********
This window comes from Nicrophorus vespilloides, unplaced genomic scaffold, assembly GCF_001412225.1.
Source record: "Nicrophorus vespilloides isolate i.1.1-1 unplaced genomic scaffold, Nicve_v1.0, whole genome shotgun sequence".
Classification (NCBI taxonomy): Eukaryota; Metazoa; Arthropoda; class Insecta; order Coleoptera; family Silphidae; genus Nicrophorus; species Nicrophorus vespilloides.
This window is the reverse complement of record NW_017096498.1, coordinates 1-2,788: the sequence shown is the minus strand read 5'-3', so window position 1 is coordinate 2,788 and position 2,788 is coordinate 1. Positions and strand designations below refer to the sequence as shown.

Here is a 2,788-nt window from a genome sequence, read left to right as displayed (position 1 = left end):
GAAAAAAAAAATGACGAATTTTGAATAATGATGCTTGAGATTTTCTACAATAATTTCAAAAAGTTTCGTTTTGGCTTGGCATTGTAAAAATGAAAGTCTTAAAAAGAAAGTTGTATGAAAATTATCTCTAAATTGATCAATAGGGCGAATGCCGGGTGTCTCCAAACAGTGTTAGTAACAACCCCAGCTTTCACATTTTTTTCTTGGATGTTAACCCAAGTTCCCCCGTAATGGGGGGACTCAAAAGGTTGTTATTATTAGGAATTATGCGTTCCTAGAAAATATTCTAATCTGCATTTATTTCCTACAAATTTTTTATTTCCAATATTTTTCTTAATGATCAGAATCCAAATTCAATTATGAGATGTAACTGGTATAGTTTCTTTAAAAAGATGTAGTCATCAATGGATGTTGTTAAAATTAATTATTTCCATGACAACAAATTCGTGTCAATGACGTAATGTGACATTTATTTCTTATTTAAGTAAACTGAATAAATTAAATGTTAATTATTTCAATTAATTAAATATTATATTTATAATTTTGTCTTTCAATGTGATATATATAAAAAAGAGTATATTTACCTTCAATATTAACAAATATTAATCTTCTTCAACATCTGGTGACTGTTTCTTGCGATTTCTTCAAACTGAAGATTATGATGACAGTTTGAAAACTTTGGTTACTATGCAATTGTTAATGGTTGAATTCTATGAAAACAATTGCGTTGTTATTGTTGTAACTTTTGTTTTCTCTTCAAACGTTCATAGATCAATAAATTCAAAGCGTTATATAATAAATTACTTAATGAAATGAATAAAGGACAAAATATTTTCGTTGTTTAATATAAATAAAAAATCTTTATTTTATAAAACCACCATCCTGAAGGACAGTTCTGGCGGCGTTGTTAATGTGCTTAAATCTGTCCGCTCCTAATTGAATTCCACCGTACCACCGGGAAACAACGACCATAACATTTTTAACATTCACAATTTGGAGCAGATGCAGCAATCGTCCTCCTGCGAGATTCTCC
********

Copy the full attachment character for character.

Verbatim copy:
This window comes from Nicrophorus vespilloides, unplaced genomic scaffold, assembly GCF_001412225.1.
Source record: "Nicrophorus vespilloides isolate i.1.1-1 unplaced genomic scaffold, Nicve_v1.0, whole genome shotgun sequence".
Classification (NCBI taxonomy): Eukaryota; Metazoa; Arthropoda; class Insecta; order Coleoptera; family Silphidae; genus Nicrophorus; species Nicrophorus vespilloides.
This window is the reverse complement of record NW_017096498.1, coordinates 1-2,788: the sequence shown is the minus strand read 5'-3', so window position 1 is coordinate 2,788 and position 2,788 is coordinate 1. Positions and strand designations below refer to the sequence as shown.

Here is a 2,788-nt window from a genome sequence, read left to right as displayed (position 1 = left end):
GAAAAAAAAAATGACGAATTTTGAATAATGATGCTTGAGATTTTCTACAATAATTTCAAAAAGTTTCGTTTTGGCTTGGCATTGTAAAAATGAAAGTCTTAAAAAGAAAGTTGTATGAAAATTATCTCTAAATTGATCAATAGGGCGAATGCCGGGTGTCTCCAAACAGTGTTAGTAACAACCCCAGCTTTCACATTTTTTTCTTGGATGTTAACCCAAGTTCCCCCGTAATGGGGGGACTCAAAAGGTTGTTATTATTAGGAATTATGCGTTCCTAGAAAATATTCTAATCTGCATTTATTTCCTACAAATTTTTTATTTCCAATATTTTTCTTAATGATCAGAATCCAAATTCAATTATGAGATGTAACTGGTATAGTTTCTTTAAAAAGATGTAGTCATCAATGGATGTTGTTAAAATTAATTATTTCCATGACAACAAATTCGTGTCAATGACGTAATGTGACATTTATTTCTTATTTAAGTAAACTGAATAAATTAAATGTTAATTATTTCAATTAATTAAATATTATATTTATAATTTTGTCTTTCAATGTGATATATATAAAAAAGAGTATATTTACCTTCAATATTAACAAATATTAATCTTCTTCAACATCTGGTGACTGTTTCTTGCGATTTCTTCAAACTGAAGATTATGATGACAGTTTGAAAACTTTGGTTACTATGCAATTGTTAATGGTTGAATTCTATGAAAACAATTGCGTTGTTATTGTTGTAACTTTTGTTTTCTCTTCAAACGTTCATAGATCAATAAATTCAAAGCGTTATATAATAAATTACTTAATGAAATGAATAAAGGACAAAATATTTTCGTTGTTTAATATAAATAAAAAATCTTTATTTTATAAAACCACCATCCTGAAGGACAGTTCTGGCGGCGTTGTTAATGTGCTTAAATCTGTCCGCTCCTAATTGAATTCCACCGTACCACCGGGAAACAACGACCATAACATTTTTAACATTCACAATTTGGAGCAGATGCAGCAATCGTCCTCCTGCGAGATTCTCC